To Bun Or Not To Bun?
Is a pet rabbit right for you?
Rabbits make extraordinary pets; they are very intelligent, fun and entertaining. They can provide you and your family with companionship for up to 10-13 years (once spayed or neutered). Unfortunately, rabbits are often misunderstood, and most people don't realize all that is necessary to care properly for a rabbit. As a result, many domesticated rabbits end up in humane shelters every year.
Ask yourself these questions to see if you are prepared to give a rabbit a forever home:
- $ - Do I have the financial resources to provide my bunny with a proper living area, food, toys and veterinary care?
- Preparation - Am I prepared to bunny-proof my house or bunny's room (even if bunny will be roaming for short periods)?
- Time - Do I have time during the week to give my bunny attention, play with him and keep his space and litter box clean?
- Space - Do I have space to allow my bunny to explore and get exercise? (They should have 3-5 hours per day to explore/exercise).
- Safety - If I have other pets or small children that might be around the new bunny, can I ensure they will be gentle and won't harm him?
If you can confidently answer 'Yes' to these questions, then you should feel really good about adopting a rabbit! Your local small animal rescue or the humane shelter should be able to provide you with adoptable bunny options. Adopting from a shelter or rescue helps discourage breeding and pet stores from selling bunnies. Most rabbits from pet stores eventually end up in the shelter - or worse, are dumped outside where domesticated rabbits cannot survive. As you look for the right bunny for you, consider adopting an older rabbit; they usually don't have the maintenance of a 'teenage' bunny and can still give you many years of companionship.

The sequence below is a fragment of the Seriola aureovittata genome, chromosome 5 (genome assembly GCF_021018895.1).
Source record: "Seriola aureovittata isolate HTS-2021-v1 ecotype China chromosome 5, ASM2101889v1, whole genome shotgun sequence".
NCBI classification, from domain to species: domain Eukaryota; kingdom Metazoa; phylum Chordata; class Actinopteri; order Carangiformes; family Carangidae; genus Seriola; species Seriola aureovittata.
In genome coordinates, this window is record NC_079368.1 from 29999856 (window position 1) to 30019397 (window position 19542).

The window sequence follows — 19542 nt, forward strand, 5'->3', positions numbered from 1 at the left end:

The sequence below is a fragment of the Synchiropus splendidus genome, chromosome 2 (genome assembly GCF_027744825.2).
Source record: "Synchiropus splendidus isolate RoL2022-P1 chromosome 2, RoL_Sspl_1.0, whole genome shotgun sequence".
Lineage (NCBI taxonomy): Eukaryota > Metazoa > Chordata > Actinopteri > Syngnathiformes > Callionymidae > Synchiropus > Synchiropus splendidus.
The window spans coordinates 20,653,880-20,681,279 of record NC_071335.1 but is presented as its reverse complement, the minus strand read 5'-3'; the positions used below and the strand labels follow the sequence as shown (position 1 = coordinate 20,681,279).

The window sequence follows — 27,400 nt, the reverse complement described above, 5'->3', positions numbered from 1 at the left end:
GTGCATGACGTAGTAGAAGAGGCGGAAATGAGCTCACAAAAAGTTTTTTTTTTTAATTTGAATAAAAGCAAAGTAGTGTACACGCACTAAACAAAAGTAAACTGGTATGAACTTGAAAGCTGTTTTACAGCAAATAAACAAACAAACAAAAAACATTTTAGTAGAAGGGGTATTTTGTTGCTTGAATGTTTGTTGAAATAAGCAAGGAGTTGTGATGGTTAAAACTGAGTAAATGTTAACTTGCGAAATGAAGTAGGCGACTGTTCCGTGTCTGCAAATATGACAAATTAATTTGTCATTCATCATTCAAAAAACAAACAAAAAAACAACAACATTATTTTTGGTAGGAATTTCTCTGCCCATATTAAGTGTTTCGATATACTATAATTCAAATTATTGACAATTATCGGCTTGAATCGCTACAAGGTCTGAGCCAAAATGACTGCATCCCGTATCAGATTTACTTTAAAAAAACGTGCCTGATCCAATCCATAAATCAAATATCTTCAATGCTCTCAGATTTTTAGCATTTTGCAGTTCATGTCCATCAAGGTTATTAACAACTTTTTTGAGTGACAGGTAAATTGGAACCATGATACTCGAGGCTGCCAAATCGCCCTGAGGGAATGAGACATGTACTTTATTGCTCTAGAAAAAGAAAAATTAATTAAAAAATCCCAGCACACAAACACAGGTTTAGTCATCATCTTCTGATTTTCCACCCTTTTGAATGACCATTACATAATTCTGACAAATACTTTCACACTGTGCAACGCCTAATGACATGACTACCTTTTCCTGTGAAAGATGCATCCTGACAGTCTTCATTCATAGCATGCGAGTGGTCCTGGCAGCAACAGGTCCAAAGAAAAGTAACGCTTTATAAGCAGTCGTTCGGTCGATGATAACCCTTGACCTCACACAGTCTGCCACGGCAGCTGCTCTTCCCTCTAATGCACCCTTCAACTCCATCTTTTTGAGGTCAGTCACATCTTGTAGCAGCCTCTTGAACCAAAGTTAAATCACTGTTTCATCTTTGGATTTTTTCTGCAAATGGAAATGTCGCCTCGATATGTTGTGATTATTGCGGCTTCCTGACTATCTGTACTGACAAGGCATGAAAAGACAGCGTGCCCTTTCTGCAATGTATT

Once you have adopted your bunny, the next step is taking your new bun to a rabbit-savvy vet to be spayed/neutered (if not done already) and given an overall physical that should include a close inspection with a scope of ears and teeth.
Also keep in mind that rabbits are very social creatures, and it makes their lives much happier to have a friend. I had Oliver for a month before I brought Darla, home (they are both spayed/neutered). I planned on fostering Darla, but these two bonded right away. I'm pretty sure that it was love at first site for Oliver. His heart would have been broken if I let someone else adopt Darla, so I had one more bunny by the end of the week! Needless to say, they have been inseparable since the day I brought Darla home.
Moral of the story: Sometimes two is better than one!